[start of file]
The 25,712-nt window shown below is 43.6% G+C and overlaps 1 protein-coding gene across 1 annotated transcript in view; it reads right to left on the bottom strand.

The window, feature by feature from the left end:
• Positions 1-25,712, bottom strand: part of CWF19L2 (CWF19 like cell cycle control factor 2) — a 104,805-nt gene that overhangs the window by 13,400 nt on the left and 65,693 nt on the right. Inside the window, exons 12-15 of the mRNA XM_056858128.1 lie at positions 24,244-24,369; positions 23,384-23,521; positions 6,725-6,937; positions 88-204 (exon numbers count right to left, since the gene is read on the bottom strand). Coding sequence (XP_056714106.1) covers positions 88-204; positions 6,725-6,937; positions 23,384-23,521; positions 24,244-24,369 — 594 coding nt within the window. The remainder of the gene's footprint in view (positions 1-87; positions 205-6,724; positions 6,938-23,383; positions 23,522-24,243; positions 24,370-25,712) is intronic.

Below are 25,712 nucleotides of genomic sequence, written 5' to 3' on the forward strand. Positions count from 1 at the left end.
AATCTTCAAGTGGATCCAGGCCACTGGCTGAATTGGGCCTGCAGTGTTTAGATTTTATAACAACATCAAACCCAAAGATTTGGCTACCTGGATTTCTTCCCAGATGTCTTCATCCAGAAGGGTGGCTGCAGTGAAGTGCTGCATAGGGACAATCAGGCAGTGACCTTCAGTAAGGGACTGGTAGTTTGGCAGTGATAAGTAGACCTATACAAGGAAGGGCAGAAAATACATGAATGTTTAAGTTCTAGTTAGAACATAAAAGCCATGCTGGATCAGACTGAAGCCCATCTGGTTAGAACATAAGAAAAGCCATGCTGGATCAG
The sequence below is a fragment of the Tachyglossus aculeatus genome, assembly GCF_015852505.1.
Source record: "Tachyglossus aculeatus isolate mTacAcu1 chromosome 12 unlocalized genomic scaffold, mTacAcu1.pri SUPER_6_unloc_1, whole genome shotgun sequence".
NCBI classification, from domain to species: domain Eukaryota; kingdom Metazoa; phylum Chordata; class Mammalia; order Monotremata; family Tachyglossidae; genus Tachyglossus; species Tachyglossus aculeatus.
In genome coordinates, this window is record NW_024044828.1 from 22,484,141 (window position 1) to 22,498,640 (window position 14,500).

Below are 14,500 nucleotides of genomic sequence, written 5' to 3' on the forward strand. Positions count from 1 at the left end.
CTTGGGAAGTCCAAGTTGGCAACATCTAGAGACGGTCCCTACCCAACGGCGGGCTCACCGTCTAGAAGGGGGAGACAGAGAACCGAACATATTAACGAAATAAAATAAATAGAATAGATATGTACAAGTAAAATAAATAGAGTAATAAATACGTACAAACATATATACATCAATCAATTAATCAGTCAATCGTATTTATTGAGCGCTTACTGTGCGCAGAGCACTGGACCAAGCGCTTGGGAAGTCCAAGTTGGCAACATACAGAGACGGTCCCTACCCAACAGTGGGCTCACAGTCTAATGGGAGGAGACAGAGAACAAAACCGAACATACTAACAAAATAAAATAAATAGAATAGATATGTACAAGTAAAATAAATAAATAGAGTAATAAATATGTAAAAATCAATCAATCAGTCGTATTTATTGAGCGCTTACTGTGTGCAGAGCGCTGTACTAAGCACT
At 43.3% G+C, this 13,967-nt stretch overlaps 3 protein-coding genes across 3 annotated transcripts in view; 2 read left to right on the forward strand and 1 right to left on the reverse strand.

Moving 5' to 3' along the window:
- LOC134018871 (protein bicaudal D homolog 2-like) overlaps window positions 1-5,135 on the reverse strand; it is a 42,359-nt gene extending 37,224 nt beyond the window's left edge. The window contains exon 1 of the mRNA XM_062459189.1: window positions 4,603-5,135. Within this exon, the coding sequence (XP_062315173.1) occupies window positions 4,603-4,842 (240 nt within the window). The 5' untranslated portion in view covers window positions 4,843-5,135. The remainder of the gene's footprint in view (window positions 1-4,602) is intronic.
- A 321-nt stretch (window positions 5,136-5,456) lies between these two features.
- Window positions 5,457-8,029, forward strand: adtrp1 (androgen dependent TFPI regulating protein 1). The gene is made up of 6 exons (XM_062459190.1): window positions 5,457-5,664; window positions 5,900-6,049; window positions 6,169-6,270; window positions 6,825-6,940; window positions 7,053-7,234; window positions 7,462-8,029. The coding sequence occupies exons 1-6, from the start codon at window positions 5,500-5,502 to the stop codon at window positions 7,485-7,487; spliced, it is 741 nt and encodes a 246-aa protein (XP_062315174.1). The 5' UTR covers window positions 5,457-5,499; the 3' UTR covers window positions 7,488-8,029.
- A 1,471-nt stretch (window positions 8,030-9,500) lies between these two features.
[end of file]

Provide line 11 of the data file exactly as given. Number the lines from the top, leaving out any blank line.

CTTGGGAAGTCCAAGTTGGCAACATCTAGAGACGGTCCCTACCCAACGGCGGGCTCACCGTCTAGAAGGGGGAGACAGAGAACCGAACATATTAACGAAATAAAATAAATAGAATAGATATGTACAAGTAAAATAAATAGAGTAATAAATACGTACAAACATATATACATCAATCAATTAATCAGTCAATCGTATTTATTGAGCGCTTACTGTGCGCAGAGCACTGGACCAAGCGCTTGGGAAGTCCAAGTTGGCAACATACAGAGACGGTCCCTACCCAACAGTGGGCTCACAGTCTAATGGGAGGAGACAGAGAACAAAACCGAACATACTAACAAAATAAAATAAATAGAATAGATATGTACAAGTAAAATAAATAAATAGAGTAATAAATATGTAAAAATCAATCAATCAGTCGTATTTATTGAGCGCTTACTGTGTGCAGAGCGCTGTACTAAGCACT